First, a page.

By: Lewis First, MD, MS; Editor-in-Chief
|Engineering for Change|
Admittedly, pulmonary hypertension is not common in anyone’s individual practice—but the problem does exist and the more we can learn from patients with this disorder, the more we can help them. Fortunately Maxwell et al. (doi:10.1542/peds.2014-3834) used a national database of pediatric hospital discharges to find all cases of pulmonary hypertension logged into the 43 million hospitalizations contained in that database. Over the 16 years studied (1997-2012), 0.13% of discharges or 5,590 of them involved a child with pulmonary hypertension with numbers increasing over time.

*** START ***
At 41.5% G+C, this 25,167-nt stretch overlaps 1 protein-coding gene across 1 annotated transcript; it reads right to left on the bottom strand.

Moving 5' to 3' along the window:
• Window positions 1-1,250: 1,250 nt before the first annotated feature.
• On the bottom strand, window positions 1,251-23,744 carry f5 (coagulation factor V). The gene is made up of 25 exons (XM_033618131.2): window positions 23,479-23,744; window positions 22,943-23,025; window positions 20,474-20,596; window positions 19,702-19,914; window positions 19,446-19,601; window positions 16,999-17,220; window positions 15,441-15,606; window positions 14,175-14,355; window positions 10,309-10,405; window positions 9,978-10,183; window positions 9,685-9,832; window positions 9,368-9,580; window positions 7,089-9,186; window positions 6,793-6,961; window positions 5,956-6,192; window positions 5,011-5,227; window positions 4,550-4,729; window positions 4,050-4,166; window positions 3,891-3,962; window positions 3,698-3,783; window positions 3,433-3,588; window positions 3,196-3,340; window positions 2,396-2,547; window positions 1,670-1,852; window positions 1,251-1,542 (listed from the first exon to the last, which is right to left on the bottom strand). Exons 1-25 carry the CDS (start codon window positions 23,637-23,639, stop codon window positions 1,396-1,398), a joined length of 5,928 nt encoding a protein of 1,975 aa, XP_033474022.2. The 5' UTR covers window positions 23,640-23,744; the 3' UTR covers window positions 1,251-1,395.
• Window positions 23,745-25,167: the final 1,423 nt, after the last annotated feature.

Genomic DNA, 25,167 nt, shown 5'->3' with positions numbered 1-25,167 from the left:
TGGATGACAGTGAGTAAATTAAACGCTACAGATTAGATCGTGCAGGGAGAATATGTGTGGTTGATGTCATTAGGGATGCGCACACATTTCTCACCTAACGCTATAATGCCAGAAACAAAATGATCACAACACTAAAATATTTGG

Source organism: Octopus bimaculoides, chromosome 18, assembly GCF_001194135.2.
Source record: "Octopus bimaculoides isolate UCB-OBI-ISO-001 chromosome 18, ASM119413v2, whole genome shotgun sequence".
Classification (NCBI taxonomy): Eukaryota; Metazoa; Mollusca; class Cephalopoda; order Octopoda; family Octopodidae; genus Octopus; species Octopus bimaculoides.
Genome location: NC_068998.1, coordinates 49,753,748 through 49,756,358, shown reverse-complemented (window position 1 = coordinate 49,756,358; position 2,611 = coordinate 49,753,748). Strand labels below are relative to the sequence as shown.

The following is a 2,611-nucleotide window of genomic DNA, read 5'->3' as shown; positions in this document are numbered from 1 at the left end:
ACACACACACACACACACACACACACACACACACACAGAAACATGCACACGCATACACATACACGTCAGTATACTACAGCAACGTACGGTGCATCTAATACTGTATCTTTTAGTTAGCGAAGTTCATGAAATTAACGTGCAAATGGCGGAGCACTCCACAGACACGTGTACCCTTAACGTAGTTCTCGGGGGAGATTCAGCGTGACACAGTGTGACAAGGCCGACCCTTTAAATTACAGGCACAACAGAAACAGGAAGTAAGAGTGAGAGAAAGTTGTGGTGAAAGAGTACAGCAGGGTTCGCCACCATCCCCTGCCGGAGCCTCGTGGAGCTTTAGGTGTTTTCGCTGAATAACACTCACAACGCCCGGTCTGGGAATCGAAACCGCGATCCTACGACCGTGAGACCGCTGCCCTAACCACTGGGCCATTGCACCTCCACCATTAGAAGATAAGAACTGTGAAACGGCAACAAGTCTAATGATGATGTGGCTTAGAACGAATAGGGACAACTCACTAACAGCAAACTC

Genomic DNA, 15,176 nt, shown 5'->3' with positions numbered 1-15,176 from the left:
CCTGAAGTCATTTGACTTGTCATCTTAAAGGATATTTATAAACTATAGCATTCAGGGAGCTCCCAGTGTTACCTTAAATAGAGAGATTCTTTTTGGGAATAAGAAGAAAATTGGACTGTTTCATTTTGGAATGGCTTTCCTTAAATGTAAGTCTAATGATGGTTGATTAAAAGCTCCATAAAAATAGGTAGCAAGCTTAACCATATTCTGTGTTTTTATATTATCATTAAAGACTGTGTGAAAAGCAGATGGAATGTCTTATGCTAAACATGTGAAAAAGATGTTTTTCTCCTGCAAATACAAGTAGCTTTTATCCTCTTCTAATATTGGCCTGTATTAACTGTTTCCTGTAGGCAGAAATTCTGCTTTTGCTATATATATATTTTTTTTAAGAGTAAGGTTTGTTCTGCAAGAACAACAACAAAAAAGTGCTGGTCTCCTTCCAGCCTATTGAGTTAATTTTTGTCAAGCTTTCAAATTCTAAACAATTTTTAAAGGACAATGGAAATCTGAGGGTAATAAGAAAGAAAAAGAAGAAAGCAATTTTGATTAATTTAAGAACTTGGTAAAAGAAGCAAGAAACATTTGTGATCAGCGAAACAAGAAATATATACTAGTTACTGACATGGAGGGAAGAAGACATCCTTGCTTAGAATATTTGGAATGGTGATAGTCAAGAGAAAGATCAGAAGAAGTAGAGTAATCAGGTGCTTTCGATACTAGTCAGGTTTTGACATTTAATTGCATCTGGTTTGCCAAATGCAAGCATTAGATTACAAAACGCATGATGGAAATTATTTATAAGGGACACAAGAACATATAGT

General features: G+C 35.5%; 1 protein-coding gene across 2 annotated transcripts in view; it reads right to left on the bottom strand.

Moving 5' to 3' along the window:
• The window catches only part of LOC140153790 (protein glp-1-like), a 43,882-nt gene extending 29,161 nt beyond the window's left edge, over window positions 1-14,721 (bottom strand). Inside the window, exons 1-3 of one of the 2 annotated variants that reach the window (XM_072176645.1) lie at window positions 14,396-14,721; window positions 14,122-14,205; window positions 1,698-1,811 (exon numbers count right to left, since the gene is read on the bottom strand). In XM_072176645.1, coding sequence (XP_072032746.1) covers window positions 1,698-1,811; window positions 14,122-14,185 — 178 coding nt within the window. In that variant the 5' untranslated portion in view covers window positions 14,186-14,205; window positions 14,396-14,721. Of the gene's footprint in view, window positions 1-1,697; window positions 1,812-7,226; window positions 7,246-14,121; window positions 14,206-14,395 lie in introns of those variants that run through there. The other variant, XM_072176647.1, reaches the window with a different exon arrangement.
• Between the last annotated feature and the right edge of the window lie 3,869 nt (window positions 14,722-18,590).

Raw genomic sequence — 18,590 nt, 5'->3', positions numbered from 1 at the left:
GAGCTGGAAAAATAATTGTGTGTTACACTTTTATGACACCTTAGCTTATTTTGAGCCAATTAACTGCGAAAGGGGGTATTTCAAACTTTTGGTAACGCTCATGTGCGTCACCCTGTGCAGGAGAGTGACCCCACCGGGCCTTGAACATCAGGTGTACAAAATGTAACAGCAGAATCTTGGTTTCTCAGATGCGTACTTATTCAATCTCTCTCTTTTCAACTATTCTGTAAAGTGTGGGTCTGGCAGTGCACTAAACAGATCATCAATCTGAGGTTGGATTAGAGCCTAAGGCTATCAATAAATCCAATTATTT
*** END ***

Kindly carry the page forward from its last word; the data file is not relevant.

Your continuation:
This is the largest compilation of pulmonary hypertension cases that we are aware of and there is lots to learn from this population in aggregate ranging from how many were or were not associated with congenital heart disease to costs of care for these patients and the changes in mortality rate over time, just to name a few.
To help elucidate the lessons learned from this study in regard to our future care of these patients, Drs. Abman and Dunbar offer their expertise in an accompanying commentary. (doi: 10.1542/peds.2015-1697) If you need a refresher on pulmonary hypertension and its natural history in children, this study and commentary will allow you to breathe more easily when it comes to knowing more about this serious physiologic disorder.
- Prospective Analysis of Pulmonary Hypertension in Extremely Low Birth Weight Infants
- Subcutaneous Treprostinil for Pulmonary Hypertension in Chronic Lung Disease of Infancy